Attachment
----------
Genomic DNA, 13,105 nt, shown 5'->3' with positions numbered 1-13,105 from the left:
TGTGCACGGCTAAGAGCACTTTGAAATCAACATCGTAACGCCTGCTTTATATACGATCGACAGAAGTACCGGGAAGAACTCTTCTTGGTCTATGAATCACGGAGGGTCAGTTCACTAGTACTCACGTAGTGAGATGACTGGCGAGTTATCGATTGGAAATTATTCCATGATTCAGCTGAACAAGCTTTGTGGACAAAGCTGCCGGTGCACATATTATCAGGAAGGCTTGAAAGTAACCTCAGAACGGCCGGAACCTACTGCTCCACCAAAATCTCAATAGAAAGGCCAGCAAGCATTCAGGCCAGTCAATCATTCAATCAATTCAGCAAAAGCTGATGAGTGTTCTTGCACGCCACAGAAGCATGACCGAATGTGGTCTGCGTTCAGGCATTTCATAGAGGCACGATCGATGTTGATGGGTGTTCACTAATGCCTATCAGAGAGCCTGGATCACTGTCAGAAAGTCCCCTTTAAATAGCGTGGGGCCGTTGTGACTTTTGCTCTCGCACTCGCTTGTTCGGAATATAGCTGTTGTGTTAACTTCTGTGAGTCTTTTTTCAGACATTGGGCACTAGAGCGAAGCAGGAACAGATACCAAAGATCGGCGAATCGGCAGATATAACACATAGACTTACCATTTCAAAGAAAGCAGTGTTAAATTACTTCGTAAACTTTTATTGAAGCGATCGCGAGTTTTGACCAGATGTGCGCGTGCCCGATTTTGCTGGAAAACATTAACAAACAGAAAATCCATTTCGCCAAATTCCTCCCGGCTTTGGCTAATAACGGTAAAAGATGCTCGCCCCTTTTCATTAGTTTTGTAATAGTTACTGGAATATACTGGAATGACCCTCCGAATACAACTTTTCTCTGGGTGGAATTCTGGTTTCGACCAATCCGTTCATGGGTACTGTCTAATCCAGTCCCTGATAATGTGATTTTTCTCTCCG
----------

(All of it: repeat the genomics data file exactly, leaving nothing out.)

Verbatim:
Genomic DNA, 13,105 nt, shown 5'->3' with positions numbered 1-13,105 from the left:
TGTGCACGGCTAAGAGCACTTTGAAATCAACATCGTAACGCCTGCTTTATATACGATCGACAGAAGTACCGGGAAGAACTCTTCTTGGTCTATGAATCACGGAGGGTCAGTTCACTAGTACTCACGTAGTGAGATGACTGGCGAGTTATCGATTGGAAATTATTCCATGATTCAGCTGAACAAGCTTTGTGGACAAAGCTGCCGGTGCACATATTATCAGGAAGGCTTGAAAGTAACCTCAGAACGGCCGGAACCTACTGCTCCACCAAAATCTCAATAGAAAGGCCAGCAAGCATTCAGGCCAGTCAATCATTCAATCAATTCAGCAAAAGCTGATGAGTGTTCTTGCACGCCACAGAAGCATGACCGAATGTGGTCTGCGTTCAGGCATTTCATAGAGGCACGATCGATGTTGATGGGTGTTCACTAATGCCTATCAGAGAGCCTGGATCACTGTCAGAAAGTCCCCTTTAAATAGCGTGGGGCCGTTGTGACTTTTGCTCTCGCACTCGCTTGTTCGGAATATAGCTGTTGTGTTAACTTCTGTGAGTCTTTTTTCAGACATTGGGCACTAGAGCGAAGCAGGAACAGATACCAAAGATCGGCGAATCGGCAGATATAACACATAGACTTACCATTTCAAAGAAAGCAGTGTTAAATTACTTCGTAAACTTTTATTGAAGCGATCGCGAGTTTTGACCAGATGTGCGCGTGCCCGATTTTGCTGGAAAACATTAACAAACAGAAAATCCATTTCGCCAAATTCCTCCCGGCTTTGGCTAATAACGGTAAAAGATGCTCGCCCCTTTTCATTAGTTTTGTAATAGTTACTGGAATATACTGGAATGACCCTCCGAATACAACTTTTCTCTGGGTGGAATTCTGGTTTCGACCAATCCGTTCATGGGTACTGTCTAATCCAGTCCCTGATAATGTGATTTTTCTCTCCG